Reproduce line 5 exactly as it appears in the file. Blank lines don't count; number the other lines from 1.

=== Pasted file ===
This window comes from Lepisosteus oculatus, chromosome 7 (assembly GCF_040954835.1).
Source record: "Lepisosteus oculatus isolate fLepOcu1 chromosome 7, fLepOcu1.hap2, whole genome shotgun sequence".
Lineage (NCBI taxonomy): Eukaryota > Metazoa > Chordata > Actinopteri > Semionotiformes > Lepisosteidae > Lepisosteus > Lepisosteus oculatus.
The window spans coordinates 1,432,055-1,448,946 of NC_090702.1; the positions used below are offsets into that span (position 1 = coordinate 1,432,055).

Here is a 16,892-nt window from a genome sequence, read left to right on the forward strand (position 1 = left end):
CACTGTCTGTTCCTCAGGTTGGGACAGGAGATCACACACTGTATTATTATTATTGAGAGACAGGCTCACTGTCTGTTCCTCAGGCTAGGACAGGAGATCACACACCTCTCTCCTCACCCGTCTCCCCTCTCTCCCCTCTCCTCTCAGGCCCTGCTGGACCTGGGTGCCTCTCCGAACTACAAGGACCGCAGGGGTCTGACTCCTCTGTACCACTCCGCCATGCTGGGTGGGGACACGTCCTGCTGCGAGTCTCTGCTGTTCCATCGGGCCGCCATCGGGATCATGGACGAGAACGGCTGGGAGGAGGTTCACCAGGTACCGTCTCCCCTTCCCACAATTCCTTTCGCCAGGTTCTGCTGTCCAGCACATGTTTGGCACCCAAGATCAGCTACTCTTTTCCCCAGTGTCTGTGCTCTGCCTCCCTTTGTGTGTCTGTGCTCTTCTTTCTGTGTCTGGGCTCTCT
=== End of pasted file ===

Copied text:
Here is a 16,892-nt window from a genome sequence, read left to right on the forward strand (position 1 = left end):